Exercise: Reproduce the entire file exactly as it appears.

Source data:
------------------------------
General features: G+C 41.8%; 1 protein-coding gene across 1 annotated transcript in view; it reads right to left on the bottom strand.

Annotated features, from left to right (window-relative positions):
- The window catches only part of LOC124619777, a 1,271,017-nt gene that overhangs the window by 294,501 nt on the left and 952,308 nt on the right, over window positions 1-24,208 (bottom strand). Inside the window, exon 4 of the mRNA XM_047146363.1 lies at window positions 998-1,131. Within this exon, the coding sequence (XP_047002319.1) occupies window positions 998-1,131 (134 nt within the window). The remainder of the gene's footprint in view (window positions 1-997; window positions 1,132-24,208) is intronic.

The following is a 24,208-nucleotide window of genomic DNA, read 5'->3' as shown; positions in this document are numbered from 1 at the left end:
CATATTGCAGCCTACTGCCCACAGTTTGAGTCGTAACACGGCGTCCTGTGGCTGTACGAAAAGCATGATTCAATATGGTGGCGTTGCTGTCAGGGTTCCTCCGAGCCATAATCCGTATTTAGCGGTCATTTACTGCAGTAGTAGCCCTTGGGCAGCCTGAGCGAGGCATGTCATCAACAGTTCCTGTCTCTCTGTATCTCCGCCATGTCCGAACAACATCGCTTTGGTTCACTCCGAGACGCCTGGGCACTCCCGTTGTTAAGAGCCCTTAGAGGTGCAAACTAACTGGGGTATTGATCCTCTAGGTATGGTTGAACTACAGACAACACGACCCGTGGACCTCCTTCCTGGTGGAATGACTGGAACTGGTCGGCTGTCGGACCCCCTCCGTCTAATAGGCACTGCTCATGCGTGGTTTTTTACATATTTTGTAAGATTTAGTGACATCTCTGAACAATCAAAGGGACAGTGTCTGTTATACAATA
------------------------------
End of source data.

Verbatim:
General features: G+C 41.8%; 1 protein-coding gene across 1 annotated transcript in view; it reads right to left on the bottom strand.

Annotated features, from left to right (window-relative positions):
- The window catches only part of LOC124619777, a 1,271,017-nt gene that overhangs the window by 294,501 nt on the left and 952,308 nt on the right, over window positions 1-24,208 (bottom strand). Inside the window, exon 4 of the mRNA XM_047146363.1 lies at window positions 998-1,131. Within this exon, the coding sequence (XP_047002319.1) occupies window positions 998-1,131 (134 nt within the window). The remainder of the gene's footprint in view (window positions 1-997; window positions 1,132-24,208) is intronic.

The following is a 24,208-nucleotide window of genomic DNA, read 5'->3' as shown; positions in this document are numbered from 1 at the left end:
CATATTGCAGCCTACTGCCCACAGTTTGAGTCGTAACACGGCGTCCTGTGGCTGTACGAAAAGCATGATTCAATATGGTGGCGTTGCTGTCAGGGTTCCTCCGAGCCATAATCCGTATTTAGCGGTCATTTACTGCAGTAGTAGCCCTTGGGCAGCCTGAGCGAGGCATGTCATCAACAGTTCCTGTCTCTCTGTATCTCCGCCATGTCCGAACAACATCGCTTTGGTTCACTCCGAGACGCCTGGGCACTCCCGTTGTTAAGAGCCCTTAGAGGTGCAAACTAACTGGGGTATTGATCCTCTAGGTATGGTTGAACTACAGACAACACGACCCGTGGACCTCCTTCCTGGTGGAATGACTGGAACTGGTCGGCTGTCGGACCCCCTCCGTCTAATAGGCACTGCTCATGCGTGGTTTTTTACATATTTTGTAAGATTTAGTGACATCTCTGAACAATCAAAGGGACAGTGTCTGTTATACAATA